Shortly after I moved to Canada in 1971, someone from the US asked me, "How big a city IS Canada?"
A couple of years later, I was awarded a prize for having come the farthest to an event because I was from Canada (I'd traveled maybe 900 miles) when there was someone else there from Hawaii (what? a couple of thousand miles?).
Canadians, in general, know a lot more about the US than people from there know about Canada. When I first took my job in Canada, I read a short history book about Canada only to be aghast that
- maybe the US didn't win the War of 1812;
- after reading that book, I knew a LOT more Canadian history than many Canadian residents.
From the WaPo piece:
There’s an American joke that Canada is like a loft apartment over the world’s greatest party. It turns out, judging from McCall’s history of Canadian humor, that they might all be chuckling at us up there. The unique national brand of humor is, he writes, a response to — and way of coping with — the oppressive weight of American culture.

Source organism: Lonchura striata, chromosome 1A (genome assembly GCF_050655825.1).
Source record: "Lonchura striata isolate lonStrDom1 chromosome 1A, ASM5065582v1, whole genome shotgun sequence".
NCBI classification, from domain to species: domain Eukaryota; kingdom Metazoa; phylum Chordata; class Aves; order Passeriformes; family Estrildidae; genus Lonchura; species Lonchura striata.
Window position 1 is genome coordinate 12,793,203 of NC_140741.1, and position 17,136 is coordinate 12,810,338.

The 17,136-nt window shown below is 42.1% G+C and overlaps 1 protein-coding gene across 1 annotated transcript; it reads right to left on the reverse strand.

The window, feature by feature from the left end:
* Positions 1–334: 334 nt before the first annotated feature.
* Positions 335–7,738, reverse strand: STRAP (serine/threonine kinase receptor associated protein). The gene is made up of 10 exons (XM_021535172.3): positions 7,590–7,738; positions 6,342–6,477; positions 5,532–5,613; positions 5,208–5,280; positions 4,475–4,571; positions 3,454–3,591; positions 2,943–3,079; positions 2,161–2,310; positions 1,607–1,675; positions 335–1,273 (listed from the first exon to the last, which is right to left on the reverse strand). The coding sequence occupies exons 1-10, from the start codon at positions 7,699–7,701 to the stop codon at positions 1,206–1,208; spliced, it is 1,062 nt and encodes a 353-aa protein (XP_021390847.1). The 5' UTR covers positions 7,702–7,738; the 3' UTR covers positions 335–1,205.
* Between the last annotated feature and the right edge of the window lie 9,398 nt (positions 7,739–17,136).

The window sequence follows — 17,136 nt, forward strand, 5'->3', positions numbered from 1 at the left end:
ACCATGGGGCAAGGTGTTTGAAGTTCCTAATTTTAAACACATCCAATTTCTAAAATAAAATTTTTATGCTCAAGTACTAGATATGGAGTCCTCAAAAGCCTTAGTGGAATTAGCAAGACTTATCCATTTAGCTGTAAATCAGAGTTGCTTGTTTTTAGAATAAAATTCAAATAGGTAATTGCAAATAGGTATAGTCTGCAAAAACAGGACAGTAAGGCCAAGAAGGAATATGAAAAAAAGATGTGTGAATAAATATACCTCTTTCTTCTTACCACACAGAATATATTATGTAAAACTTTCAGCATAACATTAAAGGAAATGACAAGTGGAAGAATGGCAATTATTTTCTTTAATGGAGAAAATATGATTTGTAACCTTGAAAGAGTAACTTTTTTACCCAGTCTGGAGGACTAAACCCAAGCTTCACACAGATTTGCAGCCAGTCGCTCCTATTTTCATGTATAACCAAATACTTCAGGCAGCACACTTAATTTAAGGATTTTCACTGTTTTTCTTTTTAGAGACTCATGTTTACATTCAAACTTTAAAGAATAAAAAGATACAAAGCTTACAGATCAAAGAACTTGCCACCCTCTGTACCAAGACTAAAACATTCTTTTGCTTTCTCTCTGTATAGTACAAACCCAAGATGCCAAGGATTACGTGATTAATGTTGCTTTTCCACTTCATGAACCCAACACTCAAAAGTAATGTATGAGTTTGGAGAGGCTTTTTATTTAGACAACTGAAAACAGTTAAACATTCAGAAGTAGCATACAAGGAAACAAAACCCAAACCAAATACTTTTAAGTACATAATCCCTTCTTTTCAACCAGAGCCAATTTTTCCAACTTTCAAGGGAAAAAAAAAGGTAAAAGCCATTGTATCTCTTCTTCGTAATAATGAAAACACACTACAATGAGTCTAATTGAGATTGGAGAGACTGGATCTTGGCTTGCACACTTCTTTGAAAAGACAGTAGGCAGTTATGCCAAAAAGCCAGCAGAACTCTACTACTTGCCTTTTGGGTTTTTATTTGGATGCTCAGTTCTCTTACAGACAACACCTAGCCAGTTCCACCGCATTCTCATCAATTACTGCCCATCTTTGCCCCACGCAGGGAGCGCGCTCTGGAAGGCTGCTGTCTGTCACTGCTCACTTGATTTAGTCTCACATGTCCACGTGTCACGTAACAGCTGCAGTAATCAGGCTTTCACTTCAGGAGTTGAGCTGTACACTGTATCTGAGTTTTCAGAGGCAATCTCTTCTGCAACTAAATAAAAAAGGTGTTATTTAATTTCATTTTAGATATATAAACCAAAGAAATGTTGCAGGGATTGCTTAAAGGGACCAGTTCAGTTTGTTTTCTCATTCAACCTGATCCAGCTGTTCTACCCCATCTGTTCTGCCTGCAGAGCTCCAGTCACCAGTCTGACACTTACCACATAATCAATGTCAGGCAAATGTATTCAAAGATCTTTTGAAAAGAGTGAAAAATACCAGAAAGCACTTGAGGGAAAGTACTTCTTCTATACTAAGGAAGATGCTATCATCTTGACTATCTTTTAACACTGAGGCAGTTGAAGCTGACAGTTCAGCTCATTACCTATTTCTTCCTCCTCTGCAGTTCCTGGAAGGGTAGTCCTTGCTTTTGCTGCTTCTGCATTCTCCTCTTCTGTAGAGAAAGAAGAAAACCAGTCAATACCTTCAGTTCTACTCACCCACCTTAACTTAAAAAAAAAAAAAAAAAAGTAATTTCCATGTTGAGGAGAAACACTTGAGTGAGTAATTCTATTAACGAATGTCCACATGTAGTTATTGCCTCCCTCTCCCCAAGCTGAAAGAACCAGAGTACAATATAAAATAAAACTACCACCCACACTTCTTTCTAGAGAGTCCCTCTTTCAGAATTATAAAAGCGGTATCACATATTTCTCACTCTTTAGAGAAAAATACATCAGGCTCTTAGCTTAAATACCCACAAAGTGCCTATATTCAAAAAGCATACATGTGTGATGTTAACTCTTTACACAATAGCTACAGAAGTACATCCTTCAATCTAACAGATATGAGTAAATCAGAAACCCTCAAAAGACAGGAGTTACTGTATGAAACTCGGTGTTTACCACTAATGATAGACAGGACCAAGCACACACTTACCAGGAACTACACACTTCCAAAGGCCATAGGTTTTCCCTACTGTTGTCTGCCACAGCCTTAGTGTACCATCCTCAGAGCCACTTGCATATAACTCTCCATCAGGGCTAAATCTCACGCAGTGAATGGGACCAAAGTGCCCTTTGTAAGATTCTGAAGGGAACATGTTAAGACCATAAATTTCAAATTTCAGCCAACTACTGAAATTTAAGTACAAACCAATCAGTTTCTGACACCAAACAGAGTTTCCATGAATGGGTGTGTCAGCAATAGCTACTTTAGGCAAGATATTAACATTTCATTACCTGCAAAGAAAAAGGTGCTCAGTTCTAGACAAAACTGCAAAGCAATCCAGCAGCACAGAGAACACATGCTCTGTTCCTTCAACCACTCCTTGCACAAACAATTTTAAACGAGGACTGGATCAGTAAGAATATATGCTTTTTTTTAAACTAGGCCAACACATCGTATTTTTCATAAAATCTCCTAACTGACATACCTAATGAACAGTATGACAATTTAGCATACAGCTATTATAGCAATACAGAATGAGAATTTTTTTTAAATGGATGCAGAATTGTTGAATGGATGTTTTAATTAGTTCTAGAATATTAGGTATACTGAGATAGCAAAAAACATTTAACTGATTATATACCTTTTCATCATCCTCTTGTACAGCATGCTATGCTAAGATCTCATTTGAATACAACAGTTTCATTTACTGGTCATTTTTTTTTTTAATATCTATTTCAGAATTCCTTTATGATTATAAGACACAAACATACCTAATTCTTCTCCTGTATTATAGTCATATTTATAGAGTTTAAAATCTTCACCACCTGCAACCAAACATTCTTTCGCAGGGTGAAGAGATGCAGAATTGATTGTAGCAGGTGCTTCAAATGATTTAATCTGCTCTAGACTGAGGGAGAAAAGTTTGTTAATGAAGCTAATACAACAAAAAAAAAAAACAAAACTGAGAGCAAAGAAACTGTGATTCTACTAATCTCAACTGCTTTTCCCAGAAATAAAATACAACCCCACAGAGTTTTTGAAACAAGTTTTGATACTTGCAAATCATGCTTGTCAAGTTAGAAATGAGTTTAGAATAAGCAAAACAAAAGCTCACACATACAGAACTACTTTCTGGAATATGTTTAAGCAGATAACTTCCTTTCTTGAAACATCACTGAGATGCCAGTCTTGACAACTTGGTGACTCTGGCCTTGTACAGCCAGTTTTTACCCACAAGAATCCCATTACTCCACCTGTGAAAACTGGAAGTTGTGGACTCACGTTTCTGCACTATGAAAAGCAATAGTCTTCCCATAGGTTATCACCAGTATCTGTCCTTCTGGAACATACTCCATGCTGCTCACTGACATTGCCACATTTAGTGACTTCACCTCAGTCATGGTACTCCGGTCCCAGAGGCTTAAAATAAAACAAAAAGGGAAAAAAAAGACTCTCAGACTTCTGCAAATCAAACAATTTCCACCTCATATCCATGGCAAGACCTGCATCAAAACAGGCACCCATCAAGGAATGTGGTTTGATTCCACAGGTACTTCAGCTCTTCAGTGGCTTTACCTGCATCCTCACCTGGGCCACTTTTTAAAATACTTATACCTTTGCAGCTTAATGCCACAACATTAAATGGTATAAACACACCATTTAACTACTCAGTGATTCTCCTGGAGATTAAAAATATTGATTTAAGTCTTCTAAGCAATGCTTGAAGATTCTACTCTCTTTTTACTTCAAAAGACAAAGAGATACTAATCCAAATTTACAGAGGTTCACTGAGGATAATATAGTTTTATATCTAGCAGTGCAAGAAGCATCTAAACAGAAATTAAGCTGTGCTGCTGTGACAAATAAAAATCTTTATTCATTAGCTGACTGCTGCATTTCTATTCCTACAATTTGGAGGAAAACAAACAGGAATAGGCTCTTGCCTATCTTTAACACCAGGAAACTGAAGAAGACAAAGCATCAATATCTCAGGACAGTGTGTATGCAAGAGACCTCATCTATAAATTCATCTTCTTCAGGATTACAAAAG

Regardless of whether this perception of culture is correct, it is widely held, especially by producers of cultural events in Canada who resent the competition in Canada from the US. But Canadians have been wildly successful in the US entertainment business. The article lists many Canadian comedians:
The list of famous Canadian comedians is long – really long: John Candy, Dan Aykroyd, Phil Hartman (all of whom, like many others, came through the famous Toronto branch of Chicago’s Second City improv club), Leslie Nielsen, Jim Carrey, Rick Moranis, Seth Rogen, Eugene Levy, Samantha Bee, Mike Myers, Mort Sahl, and on and on.
and the list includes only comedians. Canadians are quite proud of other entertainers who also got their start in Canada.
It makes sense that Canadian entertainers would head south... that's where the big market is.